0030 % solution different from the true solution.
0031 %
0032
0033 % This file is part of Manopt: www.manopt.org.
0034 % Original author: Sarod Yatawatta, June 29, 2015.
0035 % Contributors: Bamdev Mishra.
0036 % Change log:
0037 %
0038 %   June 28, 2016 (BM):
0039 %       Modified the egrad and ehess operations according to
0040 %       the modified metric in the symfixedrankYYcomplexfactory file,
0041 %       where a factor of 2 was removed from the metric. Accordingly,
0042 %       a factor of 2 was added to egrad and ehess operations.
0043 %   Aug  31, 2021 (XJ):
0045
0046     % Generate some random data to test the function
0047
0048     if ~exist('N', 'var') || isempty(N)
0049         N = 10;
0050     end
0051     if ~exist('K', 'var') || isempty(K)
0052         K = 2;
0053     end
0054
0055     assert(N >= K, 'N must be larger than or equal to K.');
0056
0057     % Baselines (pairs of correlations)
0058     B = N*(N-1)/2;
0059
0060
0061
0062     % Source coherence, at phase center
0063     C = eye(K);
0064
0065     % Random J (gains) of all stations
0066     J = 0.2*rand(K*N,K) + 1i*rand(K*N,K);
0067
0068     % Visibilities (cross correlations)
0069     V = zeros(K*B,K);
0070
0071     ck = 1;
0072     for ci = 1 : N -1
0073         for cj = ci + 1 : N
0074             % Compute cross correlation of each receiver pair.
0075             V(K*(ck-1)+1:K*ck,:) = J(K*(ci-1)+1:K*ci,:)*C*J(K*(cj-1)+1:K*cj,:)';
0076             ck = ck + 1;
0077         end
0078     end
0079
0080     % Generate noise
0081     SNR = 10000;% inf;
0082     nn = randn(K*B,K)+1i*randn(K*B,K);
0083     noise_var = norm(V)^2/(norm(nn)^2*SNR);
0084     nn = nn*sqrt(noise_var);
0085
0086     % Add noise to signal
0087     V = V + nn;
0088
0089
0090     % Optimization part by creating the problem structure.
0091     % First, we use the manifold desctription.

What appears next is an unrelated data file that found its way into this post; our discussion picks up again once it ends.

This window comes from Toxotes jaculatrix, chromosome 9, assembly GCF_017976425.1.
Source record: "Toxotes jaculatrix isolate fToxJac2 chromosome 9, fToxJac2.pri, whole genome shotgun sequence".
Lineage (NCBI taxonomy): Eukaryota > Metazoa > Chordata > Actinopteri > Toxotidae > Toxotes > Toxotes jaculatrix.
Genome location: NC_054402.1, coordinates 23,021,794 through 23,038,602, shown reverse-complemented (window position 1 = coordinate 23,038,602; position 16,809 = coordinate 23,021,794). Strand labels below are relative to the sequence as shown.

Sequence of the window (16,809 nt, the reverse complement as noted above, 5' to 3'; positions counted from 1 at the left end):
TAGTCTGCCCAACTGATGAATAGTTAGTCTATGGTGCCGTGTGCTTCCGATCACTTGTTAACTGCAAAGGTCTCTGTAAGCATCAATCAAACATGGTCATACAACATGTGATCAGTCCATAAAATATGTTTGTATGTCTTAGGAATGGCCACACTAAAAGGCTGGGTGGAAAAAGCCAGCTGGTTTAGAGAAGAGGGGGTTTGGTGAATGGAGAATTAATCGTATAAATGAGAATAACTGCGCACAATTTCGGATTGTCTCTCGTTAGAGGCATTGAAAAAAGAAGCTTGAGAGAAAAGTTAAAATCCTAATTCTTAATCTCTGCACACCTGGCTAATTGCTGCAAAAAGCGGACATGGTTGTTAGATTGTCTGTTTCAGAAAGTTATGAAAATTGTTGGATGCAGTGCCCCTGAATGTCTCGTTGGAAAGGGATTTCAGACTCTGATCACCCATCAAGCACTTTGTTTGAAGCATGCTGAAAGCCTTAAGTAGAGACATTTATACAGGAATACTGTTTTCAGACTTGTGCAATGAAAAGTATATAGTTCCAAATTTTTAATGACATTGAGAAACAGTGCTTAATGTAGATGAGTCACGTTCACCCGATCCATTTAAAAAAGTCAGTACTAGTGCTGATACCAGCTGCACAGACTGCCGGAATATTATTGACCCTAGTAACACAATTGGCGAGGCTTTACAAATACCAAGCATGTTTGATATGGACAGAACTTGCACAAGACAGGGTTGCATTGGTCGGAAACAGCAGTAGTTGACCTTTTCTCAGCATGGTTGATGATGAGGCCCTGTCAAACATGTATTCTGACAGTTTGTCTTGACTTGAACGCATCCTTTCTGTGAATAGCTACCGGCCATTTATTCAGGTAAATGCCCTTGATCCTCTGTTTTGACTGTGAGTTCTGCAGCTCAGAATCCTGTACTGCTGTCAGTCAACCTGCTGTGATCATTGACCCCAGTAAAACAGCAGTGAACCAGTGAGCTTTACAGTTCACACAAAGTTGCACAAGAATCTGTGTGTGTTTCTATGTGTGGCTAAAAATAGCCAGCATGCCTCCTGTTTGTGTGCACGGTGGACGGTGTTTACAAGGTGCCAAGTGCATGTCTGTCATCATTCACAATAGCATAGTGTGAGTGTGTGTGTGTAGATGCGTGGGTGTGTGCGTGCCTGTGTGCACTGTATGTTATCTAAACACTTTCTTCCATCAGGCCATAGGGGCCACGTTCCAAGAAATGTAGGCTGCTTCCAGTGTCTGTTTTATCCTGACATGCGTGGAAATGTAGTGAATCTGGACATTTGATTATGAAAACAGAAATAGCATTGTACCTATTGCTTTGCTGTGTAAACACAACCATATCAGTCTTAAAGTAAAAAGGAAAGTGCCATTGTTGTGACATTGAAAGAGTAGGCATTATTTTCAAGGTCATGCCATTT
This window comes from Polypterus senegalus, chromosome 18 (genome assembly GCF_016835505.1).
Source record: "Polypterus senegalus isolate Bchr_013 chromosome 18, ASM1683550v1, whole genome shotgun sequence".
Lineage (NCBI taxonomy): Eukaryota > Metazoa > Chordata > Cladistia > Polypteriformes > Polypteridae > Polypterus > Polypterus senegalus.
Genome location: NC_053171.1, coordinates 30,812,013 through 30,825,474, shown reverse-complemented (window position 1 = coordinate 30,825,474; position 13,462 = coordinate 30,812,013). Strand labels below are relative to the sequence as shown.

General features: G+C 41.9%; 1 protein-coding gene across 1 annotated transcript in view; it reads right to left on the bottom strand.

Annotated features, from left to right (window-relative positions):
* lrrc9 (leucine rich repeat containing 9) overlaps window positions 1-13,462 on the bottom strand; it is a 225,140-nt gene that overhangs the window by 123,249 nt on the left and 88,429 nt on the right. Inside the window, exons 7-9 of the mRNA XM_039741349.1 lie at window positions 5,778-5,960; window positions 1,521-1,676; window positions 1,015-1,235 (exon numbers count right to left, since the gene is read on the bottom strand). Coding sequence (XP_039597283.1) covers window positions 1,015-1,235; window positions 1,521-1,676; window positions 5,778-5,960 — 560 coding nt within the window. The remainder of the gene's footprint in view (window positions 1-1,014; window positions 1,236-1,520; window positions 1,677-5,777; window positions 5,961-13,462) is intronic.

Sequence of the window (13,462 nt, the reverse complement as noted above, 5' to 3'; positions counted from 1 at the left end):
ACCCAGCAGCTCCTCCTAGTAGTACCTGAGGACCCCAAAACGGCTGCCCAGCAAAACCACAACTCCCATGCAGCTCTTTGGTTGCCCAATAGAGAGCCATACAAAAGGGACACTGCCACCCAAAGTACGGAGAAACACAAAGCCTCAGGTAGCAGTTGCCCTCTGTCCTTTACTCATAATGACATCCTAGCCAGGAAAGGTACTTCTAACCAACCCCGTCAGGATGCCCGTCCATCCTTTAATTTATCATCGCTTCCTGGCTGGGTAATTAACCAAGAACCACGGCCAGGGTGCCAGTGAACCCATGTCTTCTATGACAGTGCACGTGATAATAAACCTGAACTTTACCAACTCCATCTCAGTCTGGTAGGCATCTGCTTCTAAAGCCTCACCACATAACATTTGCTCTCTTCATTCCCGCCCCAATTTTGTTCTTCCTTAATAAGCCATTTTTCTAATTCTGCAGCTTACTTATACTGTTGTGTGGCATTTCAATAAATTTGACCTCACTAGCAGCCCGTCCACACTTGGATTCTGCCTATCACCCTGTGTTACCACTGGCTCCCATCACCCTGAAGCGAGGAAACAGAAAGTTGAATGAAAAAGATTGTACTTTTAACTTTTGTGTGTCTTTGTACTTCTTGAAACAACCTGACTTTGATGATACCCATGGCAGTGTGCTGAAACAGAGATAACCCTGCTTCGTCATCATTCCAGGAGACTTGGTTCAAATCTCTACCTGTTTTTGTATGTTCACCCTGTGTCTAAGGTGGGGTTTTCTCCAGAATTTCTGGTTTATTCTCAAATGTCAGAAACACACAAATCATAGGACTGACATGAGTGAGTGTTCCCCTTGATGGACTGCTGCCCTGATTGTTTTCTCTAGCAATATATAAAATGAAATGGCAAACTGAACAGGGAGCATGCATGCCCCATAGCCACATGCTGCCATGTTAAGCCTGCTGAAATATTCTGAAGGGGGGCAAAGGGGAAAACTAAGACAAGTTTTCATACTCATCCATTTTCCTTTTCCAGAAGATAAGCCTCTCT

0092     % Second, we define the problem cost, gradient and Hessian functions.
0093
0094
0095     % Manifold description
0096     % Note that the actual dimension is KN x K.
0097     problem.M = symfixedrankYYcomplexfactory(K*N, K);
0098
0099
0100     % Cost function
0101     problem.cost = @cost;
0102     function fval = cost(x)
0103         fval = 0.0;
0104         ck = 1;
0105         for p = 1 : N - 1
0106             for q = p + 1 : N
0107                 res = V(K*(ck-1)+1:K*ck,:) - x(K*(p-1)+1:K*p,:)*C*x(K*(q-1)+1:K*q,:)'; % Residual
0108                 fval = fval + real(res(:)'*res(:)); % Add norm of the residual.
0109                 ck = ck + 1;
0110             end
0111         end
0112     end
0113
0114     % Euclidean gradient of the cost function.
0115     % Manopt automatically converts it to the Riemannian couterpart.
0116     % The code involves for-loops for readability, but could be vectorized
0117     % for improved speed.
0121         ck = 1;
0122         for p = 1 : N - 1
0123             for q = p+1 : N
0124                 res = 2*(V(K*(ck-1)+1:K*ck,:) - x(K*(p-1)+1:K*p,:)*C*x(K*(q-1)+1:K*q,:)'); % Residual
0127                 ck = ck + 1;
0128             end
0129         end
0130     end
0131